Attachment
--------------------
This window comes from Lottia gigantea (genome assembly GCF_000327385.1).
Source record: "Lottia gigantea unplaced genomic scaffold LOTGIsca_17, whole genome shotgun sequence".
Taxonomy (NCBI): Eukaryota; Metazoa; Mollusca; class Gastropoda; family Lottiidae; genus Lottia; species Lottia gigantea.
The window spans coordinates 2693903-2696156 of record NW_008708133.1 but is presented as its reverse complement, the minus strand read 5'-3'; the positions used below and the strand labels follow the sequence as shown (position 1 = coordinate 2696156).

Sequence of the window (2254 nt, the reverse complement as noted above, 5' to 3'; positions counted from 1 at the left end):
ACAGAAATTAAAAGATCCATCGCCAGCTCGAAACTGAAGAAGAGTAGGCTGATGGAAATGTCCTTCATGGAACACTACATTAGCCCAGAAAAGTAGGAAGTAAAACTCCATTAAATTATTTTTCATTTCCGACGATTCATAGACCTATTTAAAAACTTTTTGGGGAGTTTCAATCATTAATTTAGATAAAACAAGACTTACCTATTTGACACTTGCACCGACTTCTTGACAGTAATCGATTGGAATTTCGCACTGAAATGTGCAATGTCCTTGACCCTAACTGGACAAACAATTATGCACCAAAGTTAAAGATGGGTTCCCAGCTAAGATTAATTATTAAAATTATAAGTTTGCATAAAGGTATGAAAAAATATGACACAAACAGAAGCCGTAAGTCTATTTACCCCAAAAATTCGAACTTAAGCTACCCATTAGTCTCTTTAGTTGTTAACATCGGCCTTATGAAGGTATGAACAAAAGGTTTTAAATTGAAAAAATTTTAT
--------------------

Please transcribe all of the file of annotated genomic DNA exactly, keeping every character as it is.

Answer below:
This window comes from Lottia gigantea (genome assembly GCF_000327385.1).
Source record: "Lottia gigantea unplaced genomic scaffold LOTGIsca_17, whole genome shotgun sequence".
Taxonomy (NCBI): Eukaryota; Metazoa; Mollusca; class Gastropoda; family Lottiidae; genus Lottia; species Lottia gigantea.
The window spans coordinates 2693903-2696156 of record NW_008708133.1 but is presented as its reverse complement, the minus strand read 5'-3'; the positions used below and the strand labels follow the sequence as shown (position 1 = coordinate 2696156).

Sequence of the window (2254 nt, the reverse complement as noted above, 5' to 3'; positions counted from 1 at the left end):
ACAGAAATTAAAAGATCCATCGCCAGCTCGAAACTGAAGAAGAGTAGGCTGATGGAAATGTCCTTCATGGAACACTACATTAGCCCAGAAAAGTAGGAAGTAAAACTCCATTAAATTATTTTTCATTTCCGACGATTCATAGACCTATTTAAAAACTTTTTGGGGAGTTTCAATCATTAATTTAGATAAAACAAGACTTACCTATTTGACACTTGCACCGACTTCTTGACAGTAATCGATTGGAATTTCGCACTGAAATGTGCAATGTCCTTGACCCTAACTGGACAAACAATTATGCACCAAAGTTAAAGATGGGTTCCCAGCTAAGATTAATTATTAAAATTATAAGTTTGCATAAAGGTATGAAAAAATATGACACAAACAGAAGCCGTAAGTCTATTTACCCCAAAAATTCGAACTTAAGCTACCCATTAGTCTCTTTAGTTGTTAACATCGGCCTTATGAAGGTATGAACAAAAGGTTTTAAATTGAAAAAATTTTAT